Ed

Hi Ed

Do you know when  the AAVSO will be offering instruction based on cmos cameras rather than ccd? Going forward, few new observers will want to or be able to use ccd cameras for variable star photometry so it seems overdue for the organization to start catching up with the times and revamp the outdated ccd training manual and video tutorials to be cmos-based. I just noticed that a series of training videos are still based on something called Photometrica rather than VPHOT - I found that confusing at minimum. 
 

Do you know also whether the AAVSO is doing any industry coordination to address the complete unavailability of photometric filters as you mentioned above? I would think the AAVSO has a lot at stake in making sure observations can be based on these standardized filters. I see no indication in the market place that these filters will be available in the foreseeable future so, as a new cmos observer, I have to use a OSC with UV/IR cut filter and do tricolor conversions and submit my observations as ‘TG’ rather than ‘V’. I can’t wait for the day when I can use an ASI 183 or 178 MM with proper V and B filtration. I hope you don’t mind my questions and thank you for anything you can offer on the above.
cheers,

Gary



#7 Ed Wiley

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Posted 18 February 2021 - 11:33 PM

Gary:

I teach CCD1 for AAVSO. The course will be in September. There has been talk about CCD courses and CMOS. I don't think any decision has been made to create a separate CMOS course. One of the problems is that we volunteers who teach the CCD courses have not had as much (or any) experience with CMOS as with CCD. Speaking for myself, although I do have experience with an ASI183 using BVI filters on a 80 mm APO, I have no experience with tiny-pixel cameras on larger scopes. So while I can teach the basics of calibration and some of the other basics, I might not have answers for all the questions that pop up. Never-the-less I have signaled that CMOS is welcome in CCD1 so long as CMOS photometrists understand my meager knowledge-base.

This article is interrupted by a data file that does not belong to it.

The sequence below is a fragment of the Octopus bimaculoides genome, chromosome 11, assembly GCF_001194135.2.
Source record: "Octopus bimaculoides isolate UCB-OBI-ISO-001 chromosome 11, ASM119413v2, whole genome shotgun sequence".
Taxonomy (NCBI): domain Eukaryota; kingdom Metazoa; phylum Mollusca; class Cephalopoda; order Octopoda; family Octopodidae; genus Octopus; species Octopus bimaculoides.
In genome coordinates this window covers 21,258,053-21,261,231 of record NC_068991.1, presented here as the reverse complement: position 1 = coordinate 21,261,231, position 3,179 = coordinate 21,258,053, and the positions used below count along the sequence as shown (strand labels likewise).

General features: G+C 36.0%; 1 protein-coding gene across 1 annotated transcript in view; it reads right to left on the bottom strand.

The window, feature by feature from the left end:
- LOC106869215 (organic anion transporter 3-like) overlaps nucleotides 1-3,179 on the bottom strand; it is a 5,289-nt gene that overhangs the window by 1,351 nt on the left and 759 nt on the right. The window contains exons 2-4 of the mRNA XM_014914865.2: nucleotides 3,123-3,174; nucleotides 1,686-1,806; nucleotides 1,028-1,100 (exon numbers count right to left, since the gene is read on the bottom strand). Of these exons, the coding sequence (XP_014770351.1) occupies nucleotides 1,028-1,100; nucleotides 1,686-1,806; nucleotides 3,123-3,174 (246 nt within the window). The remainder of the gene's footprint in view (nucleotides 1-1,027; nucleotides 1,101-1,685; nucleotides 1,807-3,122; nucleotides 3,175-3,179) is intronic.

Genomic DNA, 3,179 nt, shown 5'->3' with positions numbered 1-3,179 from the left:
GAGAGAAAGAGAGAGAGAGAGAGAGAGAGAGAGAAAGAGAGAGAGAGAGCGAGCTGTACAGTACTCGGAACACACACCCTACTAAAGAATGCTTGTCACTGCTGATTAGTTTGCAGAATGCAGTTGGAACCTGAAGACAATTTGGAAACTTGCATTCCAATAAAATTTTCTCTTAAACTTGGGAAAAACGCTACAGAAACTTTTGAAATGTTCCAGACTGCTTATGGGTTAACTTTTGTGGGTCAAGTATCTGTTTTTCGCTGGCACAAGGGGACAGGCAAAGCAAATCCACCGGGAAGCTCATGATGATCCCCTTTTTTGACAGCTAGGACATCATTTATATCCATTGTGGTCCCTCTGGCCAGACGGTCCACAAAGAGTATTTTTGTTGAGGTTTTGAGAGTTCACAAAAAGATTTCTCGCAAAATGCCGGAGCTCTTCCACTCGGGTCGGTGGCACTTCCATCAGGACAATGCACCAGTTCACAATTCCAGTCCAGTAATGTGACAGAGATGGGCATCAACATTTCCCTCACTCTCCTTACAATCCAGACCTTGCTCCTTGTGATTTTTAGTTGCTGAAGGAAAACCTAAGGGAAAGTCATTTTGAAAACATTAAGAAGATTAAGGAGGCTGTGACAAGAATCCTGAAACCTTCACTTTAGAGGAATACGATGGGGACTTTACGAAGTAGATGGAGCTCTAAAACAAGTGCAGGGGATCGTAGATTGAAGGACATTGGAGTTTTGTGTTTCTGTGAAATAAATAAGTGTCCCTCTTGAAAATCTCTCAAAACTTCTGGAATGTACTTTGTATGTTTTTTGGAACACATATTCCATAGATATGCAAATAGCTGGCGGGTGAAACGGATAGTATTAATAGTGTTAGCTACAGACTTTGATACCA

I have no first-hand knowledge of the efforts to get photometric filters back on the market, but I understand that such efforts are being made. One thing for sure, expect price increases. Its a tiny market.

 

Ed


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#8 dhkaiser

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Posted 19 February 2021 - 08:05 AM

Ed long time since we have talked.  You mention BVI, no R filter photometry?



#9 Ed Wiley

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Posted 19 February 2021 - 11:36 PM

Hi Dan,

 

I have BVRI in the C11. I feel very lucky to have picked up a BVI set for the little refractor. Given one can is adding filters as they can find them or afford them I like BVI as the 3-filter step from BV, then add R. Just my opinion based on wider sampling of the spectrum. But I might not make that choice if I was specializing in Miras or if I was an asteroid photometrist.

 

Good to hear from you Dan,

 

Ed



#10 freestar8n

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Posted 20 February 2021 - 01:38 AM

I don't think the OP has followed up so I'm not sure where he is at in his thinking.

 

I'm not sure what kind of photometry he wants to do - but a good practical guide is by Brian Warner: Lightcurve Photometry and Analysis.  You can use a photometric filter in combination with C or L filter to correct for extinction.  I think you would map L to V and B to B and do the calibration accordingly - and thereby improve the accuracy of your B estimate - plus have a basis for an estimate of the V mag.

 

Frank


Edited by freestar8n, 20 February 2021 - 01:38 AM.


#11 Ed Wiley

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Posted 21 February 2021 - 09:24 PM

Frank and John:

I have always admire MPO Canopus and Brian's thought on transforming to the standard system. Much of this is asteroid strategies which I can appreciate given one is trying to do something with very faint objects. Actually, you can transform a single filter without using a second filter, but it depends on accepting the default data for the standard stars rather than collecting the two filter data directly. I have never done this. There is a discussion, I think, in Brian's book (or Canopus manuals?) and (I think) in the AAVSO guide.

 

John: By all means buy the B, especially if it is a Astrodon with *** on the filter. Avoid it without the 3-stars as the early ones have a red light leak.

 

Ed


Edited by Ed Wiley, 21 February 2021 - 09:26 PM.